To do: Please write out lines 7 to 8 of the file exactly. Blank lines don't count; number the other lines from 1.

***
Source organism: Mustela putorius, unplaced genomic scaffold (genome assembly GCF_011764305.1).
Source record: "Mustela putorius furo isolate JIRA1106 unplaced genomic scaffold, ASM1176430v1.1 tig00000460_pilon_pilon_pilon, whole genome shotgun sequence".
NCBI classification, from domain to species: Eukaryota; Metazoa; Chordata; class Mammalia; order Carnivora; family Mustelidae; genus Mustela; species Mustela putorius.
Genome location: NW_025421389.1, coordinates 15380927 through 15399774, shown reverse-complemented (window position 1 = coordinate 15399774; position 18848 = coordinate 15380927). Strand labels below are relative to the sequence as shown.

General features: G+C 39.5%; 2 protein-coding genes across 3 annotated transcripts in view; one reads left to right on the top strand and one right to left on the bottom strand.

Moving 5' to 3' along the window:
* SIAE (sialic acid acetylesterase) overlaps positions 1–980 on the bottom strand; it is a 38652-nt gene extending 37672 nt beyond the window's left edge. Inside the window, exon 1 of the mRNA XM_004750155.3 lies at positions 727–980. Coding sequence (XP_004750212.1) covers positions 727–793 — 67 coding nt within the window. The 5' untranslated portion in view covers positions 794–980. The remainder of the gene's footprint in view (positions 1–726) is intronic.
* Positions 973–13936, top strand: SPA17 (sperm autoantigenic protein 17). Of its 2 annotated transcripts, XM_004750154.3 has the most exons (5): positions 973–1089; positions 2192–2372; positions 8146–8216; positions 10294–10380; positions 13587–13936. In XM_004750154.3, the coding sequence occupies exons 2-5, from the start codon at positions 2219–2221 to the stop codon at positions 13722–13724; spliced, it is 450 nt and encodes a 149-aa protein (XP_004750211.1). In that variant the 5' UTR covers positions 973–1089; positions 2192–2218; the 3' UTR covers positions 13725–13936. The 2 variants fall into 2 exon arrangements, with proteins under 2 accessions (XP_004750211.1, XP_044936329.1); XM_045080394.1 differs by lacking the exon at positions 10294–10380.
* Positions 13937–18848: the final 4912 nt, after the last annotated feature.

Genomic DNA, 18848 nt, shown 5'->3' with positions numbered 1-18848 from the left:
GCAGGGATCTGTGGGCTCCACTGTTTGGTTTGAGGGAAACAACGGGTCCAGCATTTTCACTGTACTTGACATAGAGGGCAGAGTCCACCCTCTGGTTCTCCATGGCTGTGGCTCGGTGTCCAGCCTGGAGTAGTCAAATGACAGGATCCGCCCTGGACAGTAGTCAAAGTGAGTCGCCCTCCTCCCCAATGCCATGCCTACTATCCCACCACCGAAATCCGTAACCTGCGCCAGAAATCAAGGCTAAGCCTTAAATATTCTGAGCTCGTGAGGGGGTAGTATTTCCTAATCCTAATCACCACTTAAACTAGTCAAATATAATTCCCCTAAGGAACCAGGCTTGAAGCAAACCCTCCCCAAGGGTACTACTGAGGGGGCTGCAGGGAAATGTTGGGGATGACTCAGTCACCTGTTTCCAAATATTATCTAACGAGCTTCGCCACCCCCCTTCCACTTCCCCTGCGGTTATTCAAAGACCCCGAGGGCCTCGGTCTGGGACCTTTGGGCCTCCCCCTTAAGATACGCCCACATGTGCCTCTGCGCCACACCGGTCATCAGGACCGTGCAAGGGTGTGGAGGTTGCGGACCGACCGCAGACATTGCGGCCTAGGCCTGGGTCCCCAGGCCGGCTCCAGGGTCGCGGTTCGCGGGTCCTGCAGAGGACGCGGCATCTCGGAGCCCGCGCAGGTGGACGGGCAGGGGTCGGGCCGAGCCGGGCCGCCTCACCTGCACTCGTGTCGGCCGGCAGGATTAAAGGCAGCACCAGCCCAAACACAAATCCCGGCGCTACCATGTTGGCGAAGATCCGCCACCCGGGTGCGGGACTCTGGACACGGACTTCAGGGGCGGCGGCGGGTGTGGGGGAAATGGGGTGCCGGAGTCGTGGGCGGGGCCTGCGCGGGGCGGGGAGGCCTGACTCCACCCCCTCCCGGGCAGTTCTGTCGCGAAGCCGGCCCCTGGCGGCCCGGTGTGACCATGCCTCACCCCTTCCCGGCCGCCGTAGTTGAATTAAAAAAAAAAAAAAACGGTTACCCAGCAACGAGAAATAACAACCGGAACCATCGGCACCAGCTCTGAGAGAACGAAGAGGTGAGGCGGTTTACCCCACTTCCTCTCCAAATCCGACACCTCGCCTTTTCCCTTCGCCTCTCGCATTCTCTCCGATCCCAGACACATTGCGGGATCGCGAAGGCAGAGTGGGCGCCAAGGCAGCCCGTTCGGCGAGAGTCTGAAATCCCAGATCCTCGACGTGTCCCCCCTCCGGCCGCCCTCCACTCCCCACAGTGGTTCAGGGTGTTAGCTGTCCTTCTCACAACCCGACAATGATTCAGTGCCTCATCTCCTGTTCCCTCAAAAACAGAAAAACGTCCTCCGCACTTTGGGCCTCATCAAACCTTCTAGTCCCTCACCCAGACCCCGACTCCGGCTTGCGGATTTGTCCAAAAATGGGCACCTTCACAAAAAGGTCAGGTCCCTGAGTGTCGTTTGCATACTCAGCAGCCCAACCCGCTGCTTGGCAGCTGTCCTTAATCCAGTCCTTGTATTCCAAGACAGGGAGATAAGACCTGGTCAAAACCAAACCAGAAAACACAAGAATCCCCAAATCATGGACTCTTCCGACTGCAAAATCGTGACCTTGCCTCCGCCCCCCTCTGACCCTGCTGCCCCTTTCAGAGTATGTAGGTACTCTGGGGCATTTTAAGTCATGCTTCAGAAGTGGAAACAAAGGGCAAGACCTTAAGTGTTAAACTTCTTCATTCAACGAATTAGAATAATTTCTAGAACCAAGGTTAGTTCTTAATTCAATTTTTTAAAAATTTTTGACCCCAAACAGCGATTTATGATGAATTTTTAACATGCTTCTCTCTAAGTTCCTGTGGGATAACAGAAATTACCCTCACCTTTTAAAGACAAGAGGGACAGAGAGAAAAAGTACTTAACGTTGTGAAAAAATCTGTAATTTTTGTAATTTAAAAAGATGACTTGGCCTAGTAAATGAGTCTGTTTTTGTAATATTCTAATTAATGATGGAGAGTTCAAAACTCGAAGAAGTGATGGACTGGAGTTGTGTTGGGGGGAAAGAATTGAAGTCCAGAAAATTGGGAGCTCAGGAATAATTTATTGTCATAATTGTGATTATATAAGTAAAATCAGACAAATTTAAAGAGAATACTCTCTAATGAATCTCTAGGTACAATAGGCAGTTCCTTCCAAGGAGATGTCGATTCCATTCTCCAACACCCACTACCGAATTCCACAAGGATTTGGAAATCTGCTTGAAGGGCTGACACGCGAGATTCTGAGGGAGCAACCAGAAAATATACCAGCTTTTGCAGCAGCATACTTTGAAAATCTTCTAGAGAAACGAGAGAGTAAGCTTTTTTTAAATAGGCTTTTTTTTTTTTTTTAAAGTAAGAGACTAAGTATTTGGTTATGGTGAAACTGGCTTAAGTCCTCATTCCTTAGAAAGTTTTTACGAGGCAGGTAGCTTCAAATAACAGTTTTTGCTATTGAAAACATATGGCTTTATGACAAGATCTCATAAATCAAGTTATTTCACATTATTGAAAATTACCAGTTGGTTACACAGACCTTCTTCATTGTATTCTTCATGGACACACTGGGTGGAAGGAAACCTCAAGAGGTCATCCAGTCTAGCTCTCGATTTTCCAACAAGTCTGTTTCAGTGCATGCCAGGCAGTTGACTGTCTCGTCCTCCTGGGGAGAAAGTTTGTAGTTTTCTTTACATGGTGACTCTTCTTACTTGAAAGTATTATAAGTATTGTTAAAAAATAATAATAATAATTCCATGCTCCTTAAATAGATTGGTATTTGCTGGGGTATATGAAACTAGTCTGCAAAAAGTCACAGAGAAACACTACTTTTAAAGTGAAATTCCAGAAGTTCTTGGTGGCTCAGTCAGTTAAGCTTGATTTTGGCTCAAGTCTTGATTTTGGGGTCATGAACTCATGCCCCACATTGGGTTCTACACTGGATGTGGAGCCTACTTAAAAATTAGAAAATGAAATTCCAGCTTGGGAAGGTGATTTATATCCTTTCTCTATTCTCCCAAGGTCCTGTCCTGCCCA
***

* SIAE (sialic acid acetylesterase) overlaps positions 1–980 on the bottom strand; it is a 38652-nt gene extending 37672 nt beyond the window's left edge. Inside the window, exon 1 of the mRNA XM_004750155.3 lies at positions 727–980. Coding sequence (XP_004750212.1) covers positions 727–793 — 67 coding nt within the window. The 5' untranslated portion in view covers positions 794–980. The remainder of the gene's footprint in view (positions 1–726) is intronic.
* Positions 973–13936, top strand: SPA17 (sperm autoantigenic protein 17). Of its 2 annotated transcripts, XM_004750154.3 has the most exons (5): positions 973–1089; positions 2192–2372; positions 8146–8216; positions 10294–10380; positions 13587–13936. In XM_004750154.3, the coding sequence occupies exons 2-5, from the start codon at positions 2219–2221 to the stop codon at positions 13722–13724; spliced, it is 450 nt and encodes a 149-aa protein (XP_004750211.1). In that variant the 5' UTR covers positions 973–1089; positions 2192–2218; the 3' UTR covers positions 13725–13936. The 2 variants fall into 2 exon arrangements, with proteins under 2 accessions (XP_004750211.1, XP_044936329.1); XM_045080394.1 differs by lacking the exon at positions 10294–10380.